Equipment used to prevent contamination of and by patients, especially those with bacterial infections. This includes plastic surgical isolators and isolators used to protect immunocompromised patients.
Coverings for the hands, usually with separations for the fingers, made of various materials, for protection against infections, toxic substances, extremes of hot and cold, radiations, water immersion, etc. The gloves may be worn by patients, care givers, housewives, laboratory and industrial workers, police, etc.
Containers, packaging, and packaging materials for drugs and BIOLOGICAL PRODUCTS. These include those in ampule, capsule, tablet, solution or other forms. Packaging includes immediate-containers, secondary-containers, and cartons. In the United States, such packaging is controlled under the Federal Food, Drug, and Cosmetic Act which also stipulates requirements for tamper-resistance and child-resistance. Similar laws govern use elsewhere. (From Code of Federal Regulations, 21 CFR 1 Section 210, 1993) DRUG LABELING is also available.
Animals not contaminated by or associated with any foreign organisms.
Facilities for the preparation and dispensing of drugs.
The presence of bacteria, viruses, and fungi in the air. This term is not restricted to pathogenic organisms.
Polymeric materials (usually organic) of large molecular weight which can be shaped by flow. Plastic usually refers to the final product with fillers, plasticizers, pigments, and stabilizers included (versus the resin, the homogeneous polymeric starting material). (McGraw-Hill Dictionary of Scientific and Technical Terms, 4th ed)
A genus of gram-negative, facultatively anaerobic, rod-shaped bacteria that occurs in the intestines of humans and a wide variety of animals, as well as in manure, soil, and polluted waters. Its species are pathogenic, causing urinary tract infections and are also considered secondary invaders, causing septic lesions at other sites of the body.
Determination of the quantity of a material present in a mixture by measurement of its effect on the electrical conductivity of the mixture. (Webster, 3d ed)
Techniques using energy such as radio frequency, infrared light, laser light, visible light, or acoustic energy to transfer information without the use of wires, over both short and long distances.
Exclusive legal rights or privileges applied to inventions, plants, etc.
An arrangement of wires distributing electricity.
Pathological conditions in the DUODENUM region of the small intestine (INTESTINE, SMALL).
Basic helix-loop-helix (bHLH) domain-containing proteins that contain intrinsic HISTONE ACETYLTRANSFERASE activity and play important roles in CIRCADIAN RHYTHM regulation. Clock proteins combine with Arntl proteins to form heterodimeric transcription factors that are specific for E-BOX ELEMENTS and stimulate the transcription of several E-box genes that are involved in cyclical regulation. This transcriptional activation also sets into motion a time-dependent feedback loop which in turn down-regulates the expression of clock proteins.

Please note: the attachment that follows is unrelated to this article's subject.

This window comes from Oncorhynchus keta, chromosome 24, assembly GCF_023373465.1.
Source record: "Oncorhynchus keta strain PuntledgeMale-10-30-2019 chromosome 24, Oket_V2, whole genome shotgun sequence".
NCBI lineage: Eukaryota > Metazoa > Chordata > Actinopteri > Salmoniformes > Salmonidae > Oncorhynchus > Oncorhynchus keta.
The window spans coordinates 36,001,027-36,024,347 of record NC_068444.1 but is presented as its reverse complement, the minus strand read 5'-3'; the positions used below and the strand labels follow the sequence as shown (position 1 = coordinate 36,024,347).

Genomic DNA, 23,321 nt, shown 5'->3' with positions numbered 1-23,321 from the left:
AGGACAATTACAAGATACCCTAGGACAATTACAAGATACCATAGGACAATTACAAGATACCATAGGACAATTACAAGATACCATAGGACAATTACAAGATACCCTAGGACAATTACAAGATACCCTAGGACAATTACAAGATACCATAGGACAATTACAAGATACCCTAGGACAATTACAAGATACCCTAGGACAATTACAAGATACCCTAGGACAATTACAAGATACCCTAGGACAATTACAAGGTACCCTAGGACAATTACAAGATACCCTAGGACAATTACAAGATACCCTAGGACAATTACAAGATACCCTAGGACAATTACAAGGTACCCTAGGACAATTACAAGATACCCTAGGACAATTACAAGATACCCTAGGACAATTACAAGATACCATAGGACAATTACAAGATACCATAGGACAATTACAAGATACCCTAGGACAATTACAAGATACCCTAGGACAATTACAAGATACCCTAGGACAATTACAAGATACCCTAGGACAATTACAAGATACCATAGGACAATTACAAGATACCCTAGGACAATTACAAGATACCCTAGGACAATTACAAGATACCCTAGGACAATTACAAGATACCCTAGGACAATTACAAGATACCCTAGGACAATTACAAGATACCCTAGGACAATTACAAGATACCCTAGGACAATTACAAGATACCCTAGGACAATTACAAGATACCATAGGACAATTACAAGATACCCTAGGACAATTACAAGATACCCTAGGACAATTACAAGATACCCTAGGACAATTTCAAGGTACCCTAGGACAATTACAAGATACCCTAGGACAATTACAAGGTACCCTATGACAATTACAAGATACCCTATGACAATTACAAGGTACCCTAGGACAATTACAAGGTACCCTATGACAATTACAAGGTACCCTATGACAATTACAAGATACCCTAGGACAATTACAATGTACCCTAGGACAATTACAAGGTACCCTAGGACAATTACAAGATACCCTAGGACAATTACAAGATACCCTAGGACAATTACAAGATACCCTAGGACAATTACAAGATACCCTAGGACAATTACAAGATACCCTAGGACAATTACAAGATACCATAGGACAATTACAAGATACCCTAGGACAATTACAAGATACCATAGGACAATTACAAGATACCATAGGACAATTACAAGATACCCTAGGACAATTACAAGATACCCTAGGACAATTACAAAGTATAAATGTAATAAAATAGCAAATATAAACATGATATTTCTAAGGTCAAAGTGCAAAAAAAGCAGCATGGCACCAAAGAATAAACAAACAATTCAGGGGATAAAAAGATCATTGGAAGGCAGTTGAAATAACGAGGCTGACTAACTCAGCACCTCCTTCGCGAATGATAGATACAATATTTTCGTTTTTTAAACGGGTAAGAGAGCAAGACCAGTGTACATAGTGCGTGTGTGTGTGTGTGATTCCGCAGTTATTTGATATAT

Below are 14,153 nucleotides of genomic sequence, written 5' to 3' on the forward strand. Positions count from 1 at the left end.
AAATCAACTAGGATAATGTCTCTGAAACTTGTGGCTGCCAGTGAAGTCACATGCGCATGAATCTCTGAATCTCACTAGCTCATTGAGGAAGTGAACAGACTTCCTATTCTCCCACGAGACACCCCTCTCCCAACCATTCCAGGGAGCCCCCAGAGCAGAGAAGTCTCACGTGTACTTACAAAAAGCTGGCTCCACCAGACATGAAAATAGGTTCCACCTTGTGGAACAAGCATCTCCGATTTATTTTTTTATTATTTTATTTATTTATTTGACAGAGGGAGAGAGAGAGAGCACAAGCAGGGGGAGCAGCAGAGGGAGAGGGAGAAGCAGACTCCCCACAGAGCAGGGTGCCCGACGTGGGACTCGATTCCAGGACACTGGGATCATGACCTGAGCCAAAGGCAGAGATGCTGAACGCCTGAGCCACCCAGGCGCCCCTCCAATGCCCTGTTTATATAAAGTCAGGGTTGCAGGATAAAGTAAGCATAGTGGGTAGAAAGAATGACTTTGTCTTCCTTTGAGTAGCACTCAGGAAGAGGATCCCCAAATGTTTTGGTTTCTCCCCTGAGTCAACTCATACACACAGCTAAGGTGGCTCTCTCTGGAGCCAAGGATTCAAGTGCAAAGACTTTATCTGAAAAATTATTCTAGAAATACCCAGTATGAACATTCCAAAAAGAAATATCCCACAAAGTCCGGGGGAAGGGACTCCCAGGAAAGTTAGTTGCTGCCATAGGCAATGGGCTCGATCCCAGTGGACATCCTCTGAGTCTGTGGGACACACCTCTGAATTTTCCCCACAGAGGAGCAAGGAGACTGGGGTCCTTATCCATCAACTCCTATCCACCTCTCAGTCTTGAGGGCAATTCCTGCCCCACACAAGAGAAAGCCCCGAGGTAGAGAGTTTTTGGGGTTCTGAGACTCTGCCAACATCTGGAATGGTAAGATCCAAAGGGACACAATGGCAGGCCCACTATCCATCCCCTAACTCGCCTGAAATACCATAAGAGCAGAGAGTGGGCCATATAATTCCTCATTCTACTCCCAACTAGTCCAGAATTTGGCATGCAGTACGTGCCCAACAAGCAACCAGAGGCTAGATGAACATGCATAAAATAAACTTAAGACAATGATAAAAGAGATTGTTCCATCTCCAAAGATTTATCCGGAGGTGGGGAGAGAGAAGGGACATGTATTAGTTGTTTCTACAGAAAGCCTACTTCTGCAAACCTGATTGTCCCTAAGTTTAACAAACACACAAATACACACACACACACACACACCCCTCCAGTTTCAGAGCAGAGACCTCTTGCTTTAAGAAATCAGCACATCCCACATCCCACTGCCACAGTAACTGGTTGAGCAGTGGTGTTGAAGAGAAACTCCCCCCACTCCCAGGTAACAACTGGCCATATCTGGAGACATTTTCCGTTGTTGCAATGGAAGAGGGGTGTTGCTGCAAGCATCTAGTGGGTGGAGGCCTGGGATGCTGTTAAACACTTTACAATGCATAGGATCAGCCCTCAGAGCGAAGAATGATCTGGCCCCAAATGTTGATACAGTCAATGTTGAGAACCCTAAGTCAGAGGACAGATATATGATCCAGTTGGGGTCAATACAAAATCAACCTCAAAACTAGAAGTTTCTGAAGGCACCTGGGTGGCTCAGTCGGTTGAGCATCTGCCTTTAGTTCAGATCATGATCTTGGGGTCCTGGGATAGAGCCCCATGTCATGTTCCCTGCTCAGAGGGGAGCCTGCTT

Tumors or cancer of the DUODENUM.
A state in which the environs of hospitals, laboratories, domestic and animal housing, work places, spacecraft, and other surroundings are under technological control with regard to air conditioning, heating, lighting, humidity, ventilation, and other ambient features. The concept includes control of atmospheric composition. (From Jane's Aerospace Dictionary, 3d ed)
A decrease in the number of NEUTROPHILS found in the blood.
An abnormal elevation of body temperature, usually as a result of a pathologic process.
Facilities equipped for performing surgery.
A decrease in the number of GRANULOCYTES; (BASOPHILS; EOSINOPHILS; and NEUTROPHILS).
A syndrome characterized by inflammation in the ILEUM, the CECUM, and the ASCENDING COLON. It is observed in cancer patients with CHEMOTHERAPY-induced NEUTROPENIA or in other immunocompromised individuals (IMMUNOCOMPROMISED HOST).
The prevention of access by infecting organisms to the locus of potential infection.
The presence of organisms, or any foreign material that makes a drug preparation impure.
Mental activity, not predominantly perceptual, by which one apprehends some aspect of an object or situation based on past learning and experience.
Games designed to provide information on hypotheses, policies, procedures, or strategies.
Substances and materials manufactured for use in various technologies and industries and for domestic use.
Techniques used in microbiology.
Epidemics of infectious disease that have spread to many countries, often more than one continent, and usually affecting a large number of people.
A vertical distance measured from a known level on the surface of a planet or other celestial body.
The period of confinement of a patient to a hospital or other health facility.
Multiple symptoms associated with reduced oxygen at high ALTITUDE.
The discarding or destroying of garbage, sewage, or other waste matter or its transformation into something useful or innocuous.
Accumulation of serous fluid between the layers of membrane (tunica vaginalis) covering the TESTIS in the SCROTUM.
Presence of pus in a hollow organ or body cavity.
Further or repeated use of equipment, instruments, devices, or materials. It includes additional use regardless of the original intent of the producer as to disposability or durability. It does not include the repeated use of fluids or solutions.
Suppurative inflammation of the pleural space.
A cutaneous pouch of skin containing the testicles and spermatic cords.
Diseases of BONES.
Any of the ducts which transport saliva. Salivary ducts include the parotid duct, the major and minor sublingual ducts, and the submandibular duct.